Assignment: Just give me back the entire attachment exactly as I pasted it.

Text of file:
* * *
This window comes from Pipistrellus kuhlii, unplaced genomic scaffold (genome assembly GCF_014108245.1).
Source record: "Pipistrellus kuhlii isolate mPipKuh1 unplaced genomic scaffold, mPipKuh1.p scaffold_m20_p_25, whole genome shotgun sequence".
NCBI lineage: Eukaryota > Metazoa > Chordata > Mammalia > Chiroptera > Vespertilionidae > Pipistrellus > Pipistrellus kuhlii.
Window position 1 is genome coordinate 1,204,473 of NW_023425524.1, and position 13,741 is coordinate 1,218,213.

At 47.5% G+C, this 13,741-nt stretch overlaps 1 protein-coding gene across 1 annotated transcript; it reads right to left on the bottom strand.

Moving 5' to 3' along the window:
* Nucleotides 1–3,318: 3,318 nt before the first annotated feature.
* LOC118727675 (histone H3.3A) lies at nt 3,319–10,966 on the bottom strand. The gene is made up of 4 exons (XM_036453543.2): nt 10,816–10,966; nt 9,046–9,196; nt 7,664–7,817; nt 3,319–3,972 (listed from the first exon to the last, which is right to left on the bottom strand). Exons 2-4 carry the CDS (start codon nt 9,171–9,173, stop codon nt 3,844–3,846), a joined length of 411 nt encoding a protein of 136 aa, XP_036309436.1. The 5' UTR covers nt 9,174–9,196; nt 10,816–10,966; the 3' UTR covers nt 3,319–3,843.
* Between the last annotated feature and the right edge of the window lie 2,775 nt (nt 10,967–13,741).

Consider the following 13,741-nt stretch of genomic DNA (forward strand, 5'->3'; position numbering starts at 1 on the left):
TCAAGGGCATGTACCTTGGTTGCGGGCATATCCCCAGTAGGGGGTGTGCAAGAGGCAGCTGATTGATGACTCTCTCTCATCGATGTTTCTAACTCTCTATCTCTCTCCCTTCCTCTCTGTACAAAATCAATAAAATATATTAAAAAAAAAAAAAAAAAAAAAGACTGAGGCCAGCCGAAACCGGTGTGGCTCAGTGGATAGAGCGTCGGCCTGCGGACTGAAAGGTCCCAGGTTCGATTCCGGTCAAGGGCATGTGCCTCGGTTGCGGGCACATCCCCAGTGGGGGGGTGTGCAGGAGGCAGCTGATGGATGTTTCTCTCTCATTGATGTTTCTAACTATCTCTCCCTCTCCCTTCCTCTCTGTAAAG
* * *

This window comes from Pipistrellus kuhlii, unplaced genomic scaffold (genome assembly GCF_014108245.1).
Source record: "Pipistrellus kuhlii isolate mPipKuh1 unplaced genomic scaffold, mPipKuh1.p scaffold_m20_p_25, whole genome shotgun sequence".
NCBI lineage: Eukaryota > Metazoa > Chordata > Mammalia > Chiroptera > Vespertilionidae > Pipistrellus > Pipistrellus kuhlii.
Window position 1 is genome coordinate 1,204,473 of NW_023425524.1, and position 13,741 is coordinate 1,218,213.

At 47.5% G+C, this 13,741-nt stretch overlaps 1 protein-coding gene across 1 annotated transcript; it reads right to left on the bottom strand.

Moving 5' to 3' along the window:
* Nucleotides 1–3,318: 3,318 nt before the first annotated feature.
* LOC118727675 (histone H3.3A) lies at nt 3,319–10,966 on the bottom strand. The gene is made up of 4 exons (XM_036453543.2): nt 10,816–10,966; nt 9,046–9,196; nt 7,664–7,817; nt 3,319–3,972 (listed from the first exon to the last, which is right to left on the bottom strand). Exons 2-4 carry the CDS (start codon nt 9,171–9,173, stop codon nt 3,844–3,846), a joined length of 411 nt encoding a protein of 136 aa, XP_036309436.1. The 5' UTR covers nt 9,174–9,196; nt 10,816–10,966; the 3' UTR covers nt 3,319–3,843.
* Between the last annotated feature and the right edge of the window lie 2,775 nt (nt 10,967–13,741).

Consider the following 13,741-nt stretch of genomic DNA (forward strand, 5'->3'; position numbering starts at 1 on the left):
TCAAGGGCATGTACCTTGGTTGCGGGCATATCCCCAGTAGGGGGTGTGCAAGAGGCAGCTGATTGATGACTCTCTCTCATCGATGTTTCTAACTCTCTATCTCTCTCCCTTCCTCTCTGTACAAAATCAATAAAATATATTAAAAAAAAAAAAAAAAAAAAAGACTGAGGCCAGCCGAAACCGGTGTGGCTCAGTGGATAGAGCGTCGGCCTGCGGACTGAAAGGTCCCAGGTTCGATTCCGGTCAAGGGCATGTGCCTCGGTTGCGGGCACATCCCCAGTGGGGGGGTGTGCAGGAGGCAGCTGATGGATGTTTCTCTCTCATTGATGTTTCTAACTATCTCTCCCTCTCCCTTCCTCTCTGTAAAG